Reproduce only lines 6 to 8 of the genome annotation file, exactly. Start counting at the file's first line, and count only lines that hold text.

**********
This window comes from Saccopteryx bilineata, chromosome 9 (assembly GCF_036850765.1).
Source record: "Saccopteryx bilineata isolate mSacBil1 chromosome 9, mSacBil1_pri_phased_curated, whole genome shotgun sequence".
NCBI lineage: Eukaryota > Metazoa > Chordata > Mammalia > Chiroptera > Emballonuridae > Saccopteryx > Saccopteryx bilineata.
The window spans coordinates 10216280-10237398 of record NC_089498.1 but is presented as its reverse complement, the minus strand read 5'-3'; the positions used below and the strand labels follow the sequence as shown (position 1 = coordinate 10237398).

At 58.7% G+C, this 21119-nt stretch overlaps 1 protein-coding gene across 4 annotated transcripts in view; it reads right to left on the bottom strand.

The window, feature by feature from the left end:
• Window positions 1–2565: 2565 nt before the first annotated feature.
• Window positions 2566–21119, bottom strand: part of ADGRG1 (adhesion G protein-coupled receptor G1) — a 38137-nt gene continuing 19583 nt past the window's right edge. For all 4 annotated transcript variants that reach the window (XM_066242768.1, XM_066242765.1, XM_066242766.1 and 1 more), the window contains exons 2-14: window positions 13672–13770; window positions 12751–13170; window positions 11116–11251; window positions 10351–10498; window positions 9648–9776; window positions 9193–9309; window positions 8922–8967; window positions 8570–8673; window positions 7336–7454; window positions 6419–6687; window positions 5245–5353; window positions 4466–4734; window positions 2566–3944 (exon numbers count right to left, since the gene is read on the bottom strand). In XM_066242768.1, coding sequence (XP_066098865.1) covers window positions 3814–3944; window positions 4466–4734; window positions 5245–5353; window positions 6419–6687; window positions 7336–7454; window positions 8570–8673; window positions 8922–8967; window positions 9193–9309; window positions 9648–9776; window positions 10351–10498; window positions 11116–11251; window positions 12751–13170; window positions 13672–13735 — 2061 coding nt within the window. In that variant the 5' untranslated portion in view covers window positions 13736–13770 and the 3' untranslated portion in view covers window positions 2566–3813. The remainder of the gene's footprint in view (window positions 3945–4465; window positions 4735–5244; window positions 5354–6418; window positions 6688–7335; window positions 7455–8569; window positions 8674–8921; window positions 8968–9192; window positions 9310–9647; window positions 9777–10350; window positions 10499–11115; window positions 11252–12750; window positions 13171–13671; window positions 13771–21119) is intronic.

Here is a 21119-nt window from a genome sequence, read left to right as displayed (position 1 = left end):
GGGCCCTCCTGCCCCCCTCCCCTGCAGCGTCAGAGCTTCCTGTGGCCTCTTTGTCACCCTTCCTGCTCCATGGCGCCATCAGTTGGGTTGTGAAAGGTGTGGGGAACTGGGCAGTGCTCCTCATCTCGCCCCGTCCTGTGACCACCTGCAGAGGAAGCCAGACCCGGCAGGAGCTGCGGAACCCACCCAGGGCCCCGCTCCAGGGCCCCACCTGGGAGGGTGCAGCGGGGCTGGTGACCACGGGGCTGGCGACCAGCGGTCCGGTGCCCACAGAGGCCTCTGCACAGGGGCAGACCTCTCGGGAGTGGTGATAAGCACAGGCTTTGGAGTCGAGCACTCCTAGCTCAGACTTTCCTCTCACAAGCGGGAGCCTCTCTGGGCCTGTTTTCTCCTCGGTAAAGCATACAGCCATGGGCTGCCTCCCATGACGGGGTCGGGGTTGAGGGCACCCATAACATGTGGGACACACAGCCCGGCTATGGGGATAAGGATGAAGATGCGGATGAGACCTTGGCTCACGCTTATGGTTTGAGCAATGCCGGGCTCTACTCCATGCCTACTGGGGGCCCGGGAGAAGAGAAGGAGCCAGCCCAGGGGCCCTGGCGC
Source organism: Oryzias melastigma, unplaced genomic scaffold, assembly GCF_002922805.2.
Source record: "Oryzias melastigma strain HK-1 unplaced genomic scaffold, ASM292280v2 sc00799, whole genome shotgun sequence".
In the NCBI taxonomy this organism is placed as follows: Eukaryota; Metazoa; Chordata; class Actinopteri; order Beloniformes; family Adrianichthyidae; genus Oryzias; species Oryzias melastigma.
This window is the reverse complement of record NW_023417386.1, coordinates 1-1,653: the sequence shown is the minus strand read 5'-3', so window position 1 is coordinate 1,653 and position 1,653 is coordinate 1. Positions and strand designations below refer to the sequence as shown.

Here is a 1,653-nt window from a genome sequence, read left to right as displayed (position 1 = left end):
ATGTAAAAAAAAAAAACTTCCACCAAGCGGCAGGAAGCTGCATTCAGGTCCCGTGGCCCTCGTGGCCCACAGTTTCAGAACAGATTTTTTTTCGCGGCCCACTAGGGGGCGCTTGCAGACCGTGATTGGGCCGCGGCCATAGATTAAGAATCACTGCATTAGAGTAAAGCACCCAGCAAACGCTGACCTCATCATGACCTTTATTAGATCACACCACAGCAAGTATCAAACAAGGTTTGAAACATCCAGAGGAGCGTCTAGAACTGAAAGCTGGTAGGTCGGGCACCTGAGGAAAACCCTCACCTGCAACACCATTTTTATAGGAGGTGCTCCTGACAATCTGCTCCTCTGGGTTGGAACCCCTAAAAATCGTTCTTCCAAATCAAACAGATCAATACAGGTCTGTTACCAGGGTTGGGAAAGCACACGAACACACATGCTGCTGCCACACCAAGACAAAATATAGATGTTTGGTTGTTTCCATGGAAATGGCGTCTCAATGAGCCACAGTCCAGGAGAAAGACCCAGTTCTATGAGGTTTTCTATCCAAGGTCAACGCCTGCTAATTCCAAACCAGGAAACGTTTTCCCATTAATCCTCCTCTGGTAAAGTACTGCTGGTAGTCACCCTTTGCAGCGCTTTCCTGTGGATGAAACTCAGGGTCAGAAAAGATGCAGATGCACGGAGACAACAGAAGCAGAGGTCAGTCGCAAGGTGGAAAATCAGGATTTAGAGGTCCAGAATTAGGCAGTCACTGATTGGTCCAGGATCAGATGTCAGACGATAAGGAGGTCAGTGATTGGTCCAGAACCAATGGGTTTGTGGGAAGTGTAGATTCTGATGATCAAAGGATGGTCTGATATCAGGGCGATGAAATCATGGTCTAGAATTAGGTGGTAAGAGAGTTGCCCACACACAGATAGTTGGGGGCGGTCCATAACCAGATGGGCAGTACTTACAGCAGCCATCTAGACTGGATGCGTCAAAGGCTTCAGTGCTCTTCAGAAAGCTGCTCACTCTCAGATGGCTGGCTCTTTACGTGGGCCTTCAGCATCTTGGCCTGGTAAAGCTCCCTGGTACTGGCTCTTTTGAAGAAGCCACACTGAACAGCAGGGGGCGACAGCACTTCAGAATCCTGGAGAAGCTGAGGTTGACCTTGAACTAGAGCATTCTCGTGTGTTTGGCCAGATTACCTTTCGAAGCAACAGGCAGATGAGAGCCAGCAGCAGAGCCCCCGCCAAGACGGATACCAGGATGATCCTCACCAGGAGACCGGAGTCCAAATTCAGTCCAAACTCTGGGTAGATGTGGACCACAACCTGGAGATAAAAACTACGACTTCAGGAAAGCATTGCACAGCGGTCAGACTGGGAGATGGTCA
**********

The window, feature by feature from the left end:
• Window positions 1–2565: 2565 nt before the first annotated feature.
• Window positions 2566–21119, bottom strand: part of ADGRG1 (adhesion G protein-coupled receptor G1) — a 38137-nt gene continuing 19583 nt past the window's right edge. For all 4 annotated transcript variants that reach the window (XM_066242768.1, XM_066242765.1, XM_066242766.1 and 1 more), the window contains exons 2-14: window positions 13672–13770; window positions 12751–13170; window positions 11116–11251; window positions 10351–10498; window positions 9648–9776; window positions 9193–9309; window positions 8922–8967; window positions 8570–8673; window positions 7336–7454; window positions 6419–6687; window positions 5245–5353; window positions 4466–4734; window positions 2566–3944 (exon numbers count right to left, since the gene is read on the bottom strand). In XM_066242768.1, coding sequence (XP_066098865.1) covers window positions 3814–3944; window positions 4466–4734; window positions 5245–5353; window positions 6419–6687; window positions 7336–7454; window positions 8570–8673; window positions 8922–8967; window positions 9193–9309; window positions 9648–9776; window positions 10351–10498; window positions 11116–11251; window positions 12751–13170; window positions 13672–13735 — 2061 coding nt within the window. In that variant the 5' untranslated portion in view covers window positions 13736–13770 and the 3' untranslated portion in view covers window positions 2566–3813. The remainder of the gene's footprint in view (window positions 3945–4465; window positions 4735–5244; window positions 5354–6418; window positions 6688–7335; window positions 7455–8569; window positions 8674–8921; window positions 8968–9192; window positions 9310–9647; window positions 9777–10350; window positions 10499–11115; window positions 11252–12750; window positions 13171–13671; window positions 13771–21119) is intronic.